Melissa Wilcox, an assistant professor of religion and director of the
gender studies program at Whitman College in Walla Walla, Wash. “They
need to know whether it’s a girl or a boy.”
Conservative Christians tend to treat transgenderism as an extreme
form of homosexuality. It’s a disorder to be overcome, a cross to be
borne.
Christians and Jews have traditionally derived fixed notions of
gender from the Hebrew Bible, when God creates Adam and Eve. To mess
with that, some argue, is to mess with God’s plan for creation.
Other conservatives point to Deuteronomy, which says, “The woman
shall not wear that which pertaineth unto a man, neither shall a man put
on a woman’s garment; for all that do so are abomination unto the Lord
thy God.”
“There’s the issue of what’s God’s intention for us,” said the Rev.
David Simpson, a United Methodist pastor from the Baltimore suburb of
Ellicott City, who challenged Phoenix’s reappointment. “Is that
something that we get to choose?”
On the other hand, some medical professionals and transgendered
people say gender identity and sexual orientation are separate things.
“It’s not about whom I love,” Phoenix said. “It’s about who I am.”
Moreover, they argue, science is demonstrating that gender identity
is fluid — not fixed into binary categories. And it’s innate, not a
choice.
Finally, those who argue the “God doesn’t make mistakes” and “Don’t
mess with creation” lines readily make use of medical procedures to
change their bodies, Phoenix said.
“Think of all the vaccinations, medications and pharmaceuticals we
take,” he said. “We completely alter our bodies.”
But to many Christians, there’s a fundamental difference between
taking a vaccine and changing something as basic as gender.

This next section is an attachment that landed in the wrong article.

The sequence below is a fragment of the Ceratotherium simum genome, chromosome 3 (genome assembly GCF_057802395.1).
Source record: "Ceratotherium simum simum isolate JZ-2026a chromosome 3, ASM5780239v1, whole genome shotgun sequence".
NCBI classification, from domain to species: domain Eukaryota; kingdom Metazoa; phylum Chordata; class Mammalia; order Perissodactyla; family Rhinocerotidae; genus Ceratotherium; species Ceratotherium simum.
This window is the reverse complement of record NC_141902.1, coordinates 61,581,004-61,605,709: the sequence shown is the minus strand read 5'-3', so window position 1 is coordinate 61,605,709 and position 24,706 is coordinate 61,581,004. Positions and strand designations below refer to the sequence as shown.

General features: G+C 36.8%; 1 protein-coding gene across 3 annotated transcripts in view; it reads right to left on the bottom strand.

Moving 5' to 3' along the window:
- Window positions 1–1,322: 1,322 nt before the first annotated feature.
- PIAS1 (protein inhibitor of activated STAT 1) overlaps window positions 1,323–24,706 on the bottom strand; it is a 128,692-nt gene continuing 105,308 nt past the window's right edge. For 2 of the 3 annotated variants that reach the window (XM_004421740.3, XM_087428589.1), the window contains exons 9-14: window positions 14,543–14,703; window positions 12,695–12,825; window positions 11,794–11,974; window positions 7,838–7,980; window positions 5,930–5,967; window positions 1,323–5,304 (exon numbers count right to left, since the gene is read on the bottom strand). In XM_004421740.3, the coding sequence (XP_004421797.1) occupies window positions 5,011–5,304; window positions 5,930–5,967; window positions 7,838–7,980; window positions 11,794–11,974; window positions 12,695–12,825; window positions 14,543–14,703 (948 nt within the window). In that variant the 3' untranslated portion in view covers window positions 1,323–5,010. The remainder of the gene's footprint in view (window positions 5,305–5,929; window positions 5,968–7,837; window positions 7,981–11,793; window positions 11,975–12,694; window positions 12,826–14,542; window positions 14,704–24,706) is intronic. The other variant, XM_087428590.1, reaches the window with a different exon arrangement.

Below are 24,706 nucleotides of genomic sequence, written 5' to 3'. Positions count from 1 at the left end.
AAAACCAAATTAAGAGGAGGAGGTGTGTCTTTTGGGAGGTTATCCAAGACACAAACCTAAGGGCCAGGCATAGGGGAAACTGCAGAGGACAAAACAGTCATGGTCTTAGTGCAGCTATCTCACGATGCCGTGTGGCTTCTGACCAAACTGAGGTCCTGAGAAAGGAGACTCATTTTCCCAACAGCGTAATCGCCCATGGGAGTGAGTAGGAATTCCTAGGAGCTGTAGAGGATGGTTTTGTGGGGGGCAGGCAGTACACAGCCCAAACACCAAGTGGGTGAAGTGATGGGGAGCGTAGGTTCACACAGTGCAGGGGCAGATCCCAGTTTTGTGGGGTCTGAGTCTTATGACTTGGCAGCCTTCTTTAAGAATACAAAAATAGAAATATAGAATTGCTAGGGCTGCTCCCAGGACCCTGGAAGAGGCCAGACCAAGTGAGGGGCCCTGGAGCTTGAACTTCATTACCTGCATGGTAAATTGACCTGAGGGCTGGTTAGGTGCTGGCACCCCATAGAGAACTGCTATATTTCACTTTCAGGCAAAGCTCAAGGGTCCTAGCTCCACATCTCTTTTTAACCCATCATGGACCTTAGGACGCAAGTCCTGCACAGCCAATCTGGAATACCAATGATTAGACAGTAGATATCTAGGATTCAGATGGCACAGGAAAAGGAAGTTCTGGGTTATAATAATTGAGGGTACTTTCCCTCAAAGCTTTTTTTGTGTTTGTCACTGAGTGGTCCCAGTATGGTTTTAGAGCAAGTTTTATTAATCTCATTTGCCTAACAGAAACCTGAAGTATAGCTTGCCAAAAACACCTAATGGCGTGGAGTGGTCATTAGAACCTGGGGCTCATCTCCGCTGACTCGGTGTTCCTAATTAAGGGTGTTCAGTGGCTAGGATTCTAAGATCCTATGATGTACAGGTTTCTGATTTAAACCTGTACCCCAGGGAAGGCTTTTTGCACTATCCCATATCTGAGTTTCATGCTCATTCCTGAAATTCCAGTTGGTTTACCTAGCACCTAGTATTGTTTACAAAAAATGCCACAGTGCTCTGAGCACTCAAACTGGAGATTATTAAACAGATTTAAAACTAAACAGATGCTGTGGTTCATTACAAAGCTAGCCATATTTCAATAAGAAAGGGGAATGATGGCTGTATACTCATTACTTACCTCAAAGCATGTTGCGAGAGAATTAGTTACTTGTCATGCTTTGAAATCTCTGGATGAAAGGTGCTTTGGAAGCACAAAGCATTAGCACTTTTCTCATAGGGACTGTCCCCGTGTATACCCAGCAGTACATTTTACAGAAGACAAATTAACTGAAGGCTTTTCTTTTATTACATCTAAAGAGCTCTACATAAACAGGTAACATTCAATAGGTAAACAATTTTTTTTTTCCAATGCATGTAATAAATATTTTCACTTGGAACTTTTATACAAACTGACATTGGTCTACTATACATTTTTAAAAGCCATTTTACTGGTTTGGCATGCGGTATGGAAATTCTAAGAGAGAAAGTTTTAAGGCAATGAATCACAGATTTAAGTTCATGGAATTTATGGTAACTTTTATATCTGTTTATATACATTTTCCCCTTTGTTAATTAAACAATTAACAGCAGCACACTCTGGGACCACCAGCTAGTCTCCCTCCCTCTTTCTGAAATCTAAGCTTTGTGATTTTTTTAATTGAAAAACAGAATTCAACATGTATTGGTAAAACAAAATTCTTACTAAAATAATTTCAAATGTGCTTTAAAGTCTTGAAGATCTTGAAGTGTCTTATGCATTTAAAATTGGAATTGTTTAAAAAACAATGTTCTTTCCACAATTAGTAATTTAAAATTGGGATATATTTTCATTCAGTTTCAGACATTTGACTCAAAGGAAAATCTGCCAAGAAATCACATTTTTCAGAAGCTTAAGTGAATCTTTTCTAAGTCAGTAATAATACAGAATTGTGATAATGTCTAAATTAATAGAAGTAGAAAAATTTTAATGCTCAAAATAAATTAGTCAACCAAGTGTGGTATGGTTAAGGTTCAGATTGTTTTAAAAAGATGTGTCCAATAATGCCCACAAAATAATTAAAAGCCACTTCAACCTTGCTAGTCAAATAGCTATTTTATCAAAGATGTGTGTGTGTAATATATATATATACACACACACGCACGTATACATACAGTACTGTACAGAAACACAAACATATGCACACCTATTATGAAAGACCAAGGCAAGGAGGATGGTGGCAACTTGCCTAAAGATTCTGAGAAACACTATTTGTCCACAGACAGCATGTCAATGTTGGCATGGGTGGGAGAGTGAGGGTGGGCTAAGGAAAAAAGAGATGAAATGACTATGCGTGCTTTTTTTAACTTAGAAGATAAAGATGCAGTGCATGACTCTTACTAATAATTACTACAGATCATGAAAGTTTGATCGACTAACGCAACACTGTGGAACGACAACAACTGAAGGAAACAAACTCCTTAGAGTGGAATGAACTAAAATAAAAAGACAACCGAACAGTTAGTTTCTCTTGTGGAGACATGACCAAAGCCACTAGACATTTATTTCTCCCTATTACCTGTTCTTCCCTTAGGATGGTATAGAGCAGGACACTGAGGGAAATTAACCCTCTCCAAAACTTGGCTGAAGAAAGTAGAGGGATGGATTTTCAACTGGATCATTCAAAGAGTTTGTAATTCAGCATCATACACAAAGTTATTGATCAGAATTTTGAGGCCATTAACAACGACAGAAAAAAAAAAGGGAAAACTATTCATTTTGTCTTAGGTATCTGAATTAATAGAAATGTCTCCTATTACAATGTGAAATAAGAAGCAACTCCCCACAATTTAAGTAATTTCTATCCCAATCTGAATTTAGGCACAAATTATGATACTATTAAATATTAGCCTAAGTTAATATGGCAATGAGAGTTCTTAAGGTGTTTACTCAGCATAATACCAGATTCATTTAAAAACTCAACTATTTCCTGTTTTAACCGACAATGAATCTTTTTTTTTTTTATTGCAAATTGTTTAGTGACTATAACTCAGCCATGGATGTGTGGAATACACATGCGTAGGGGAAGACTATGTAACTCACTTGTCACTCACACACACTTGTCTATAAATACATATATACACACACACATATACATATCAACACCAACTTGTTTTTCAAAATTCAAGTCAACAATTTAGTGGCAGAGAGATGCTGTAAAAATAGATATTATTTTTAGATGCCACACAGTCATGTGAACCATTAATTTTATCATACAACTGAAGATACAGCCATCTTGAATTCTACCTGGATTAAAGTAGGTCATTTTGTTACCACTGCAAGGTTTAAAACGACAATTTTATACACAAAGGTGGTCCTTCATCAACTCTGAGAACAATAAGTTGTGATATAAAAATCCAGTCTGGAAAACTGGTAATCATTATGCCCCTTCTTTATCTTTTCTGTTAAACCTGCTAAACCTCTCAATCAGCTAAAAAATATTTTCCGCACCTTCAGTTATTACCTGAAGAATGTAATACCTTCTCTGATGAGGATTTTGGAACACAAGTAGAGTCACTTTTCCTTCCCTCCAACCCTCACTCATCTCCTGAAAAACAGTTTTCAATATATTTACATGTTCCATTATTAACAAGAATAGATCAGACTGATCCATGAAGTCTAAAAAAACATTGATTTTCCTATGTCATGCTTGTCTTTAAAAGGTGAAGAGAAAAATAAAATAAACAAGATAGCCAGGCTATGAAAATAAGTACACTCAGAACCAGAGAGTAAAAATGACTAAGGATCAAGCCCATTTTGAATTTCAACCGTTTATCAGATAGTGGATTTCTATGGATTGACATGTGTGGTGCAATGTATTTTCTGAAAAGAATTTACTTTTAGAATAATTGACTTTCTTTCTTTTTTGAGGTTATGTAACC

In 2003, the Vatican said transsexuals suffer from “mental
pathologies” and barred them from Roman Catholic religious orders. Last
year, a Christian college in Michigan fired a transgender professor for
failing to live up to Christian “ideals.”
On the other hand, the United Church of Christ, traditionally the
country’s most liberal Christian denomination, ordained its first
transsexual pastor, Bran Scott, in 1999.
Other mainline Protestant churches haven’t banned transgender
pastors, but haven’t exactly welcomed them either.
The Rev. Erin K. Swenson, a Presbyterian pastor who transitioned
from male to female in 1996, has written that “transgendered individuals
are modern lepers in a culture that worships at the altar of sexual
stereotypes.”
In 2002, the Methodists’ Baltimore-Washington Conference was home to
a similar dispute, when the Rev. Richard A. Zomastny had a sex change
and became Rebecca Ann Steen. Steen withdrew her reapplication for
ministry under pressure from fellow Methodists.
Simpson, of Ellicott City, said it’s about time his church had a
discussion of the issue, with all of the theological and scientific
implications brought to bear.
“This is our second case in five years, and we’re no closer to
answers then we ever were,” Simpson said.
Emory’s Jordan said it’s not surprising many churches haven’t drawn
up rules to deal with transgender pastors.
“Why did it take so long to get explicit rules against ordaining
lesbian and gay people?” he said. “Churches expected these kinds of
people just to disappear and go away. They expected the same with
transsexuals — that if you went that way you were going to leave the
ministry or leave the church.”
Conservatives tried unsuccessfully to pass a resolution banning
transgender pastors at the church’s last General Conference in 2004,
said Diane DeLapp, a transsexual from Massachusetts who heads
Affirmation, an advocacy group for gay, lesbian, bisexual and
transgender Methodists.
“We seem to be the target now,” DeLapp said.
The congregation at St. John’s say they would be devastated if they
lost Phoenix, whom they describe as the beating heart at the center of
their growing church. When Phoenix started five years ago, eight people
showed up for Sunday worship; now 40 do.
But the pastor said he’s prepared for whatever happens.
As Phoenix began to preach on a recent Sunday, beneath the huge
cross and beside the posters proclaiming “This Ain’t Your Daddy’s
Church,” he told the Gospel story about Jesus and the 10 lepers.
After Jesus heals the lepers, he tells them to visit the priests and
get certified for temple life. One, a Samaritan, realizes he’s been
healed and turns back to thank Jesus.
“The Samaritan realizes he’s already recovered what most matters,”
Phoenix told his church, “not certification, but his own healing.”
Copyright 2007 Religion News Service. All rights reserved. No part of
this transmission may be distributed or reproduced without written
permission.